Wednesday, February 21, 2018

Gladewater mayor helps maintain 34-year-old park

By Becky Bell
Nov. 14, 2017 at 12:24 a.m.

Gladewater Mayor Harold Wells spends his morning raking leaves at Everett Park on Thursday November 9, 2017. (Michael Cavazos/News-Journal Photo)

Harold Wells isn't the type of mayor who sits behind a desk and makes decisions.

In fact, he doesn't have an office at Gladewater City Hall. His passion for the city's Everett Park means he spends half of nearly every day at the park, which is about a mile and a half from his home.

Wells, who has served as Gladewater's mayor for five years, said cleaning up the park is something he wanted to do because it's his daily form of exercise and because Gladewater launched a campaign two years ago to get healthier and to clean up the city. Working at Everett Park, for him, does both.

Cleaning it up has also attracted more people to visit Everett Park at 887 N. Lee Drive.

"Since we've been cleaning up the park about 50 people walk each day, jog or ride bicycles," Wells said.

Wells and his wife, Linda, go to Everett Park daily (unless there's bad weather) to enjoy the nature and to exercise. While Wells' wife walks, he has his own routine. Wells has lost 38 pounds working at the park — cutting down tree limbs, sweeping up pine needles, raking leaves.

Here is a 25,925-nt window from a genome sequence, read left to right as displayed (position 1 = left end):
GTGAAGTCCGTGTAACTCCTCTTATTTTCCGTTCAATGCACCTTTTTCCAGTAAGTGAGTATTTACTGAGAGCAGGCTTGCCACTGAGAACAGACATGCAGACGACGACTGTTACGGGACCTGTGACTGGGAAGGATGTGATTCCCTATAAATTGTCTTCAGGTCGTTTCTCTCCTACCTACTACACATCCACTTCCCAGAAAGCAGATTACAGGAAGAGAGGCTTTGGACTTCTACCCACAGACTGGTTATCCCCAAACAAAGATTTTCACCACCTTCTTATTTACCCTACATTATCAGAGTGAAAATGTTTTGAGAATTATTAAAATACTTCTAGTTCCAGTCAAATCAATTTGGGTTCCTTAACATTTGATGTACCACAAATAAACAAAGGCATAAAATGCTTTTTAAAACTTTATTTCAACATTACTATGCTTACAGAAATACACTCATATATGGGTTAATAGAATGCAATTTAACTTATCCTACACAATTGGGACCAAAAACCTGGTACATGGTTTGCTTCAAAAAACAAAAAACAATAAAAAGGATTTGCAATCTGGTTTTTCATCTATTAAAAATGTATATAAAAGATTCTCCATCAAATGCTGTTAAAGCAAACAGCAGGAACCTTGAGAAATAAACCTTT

When Wells first started working on the park two years ago, there was an abundance of overgrown vegetation, he said. Steve Matlock, Gladewater's director of public works, said he began his job in April and it was apparent the park needed some serious attention. Since that time he sends two to four public works employees to tend to the park.

"It's all wooded; there is no grass but there is underbrush, so we send a backhoe in every two weeks and rake up all the pine needles," Matlock said.

The briars and thorns along the park also have to be cleared on a schedule.

"We try to get it from basically a jungle to some place nice. With this type of terrain it doesn't take long to be a jungle again," Matlock said.

Other than Wells, public works employees and the occasional volunteers, Everett Park has no one else to maintain it, and Wells said that is a shame because it is so beautiful.

"It has a running creek and frogs and squirrels," he said. "People can look at the native oaks, pine trees and magnolias."

Everett Park was founded in 1983. It is named after Carl Everett, who is remembered for being an Air Force pilot. The Everetts were an influential family in Gladewater and once had a bank, Wells said. A monument in front of the park lists others who have been integral to the project, including Jack Phillips, president of the park's foundation, and Julie Everett Watson and Samuel Everett, members of the foundation.



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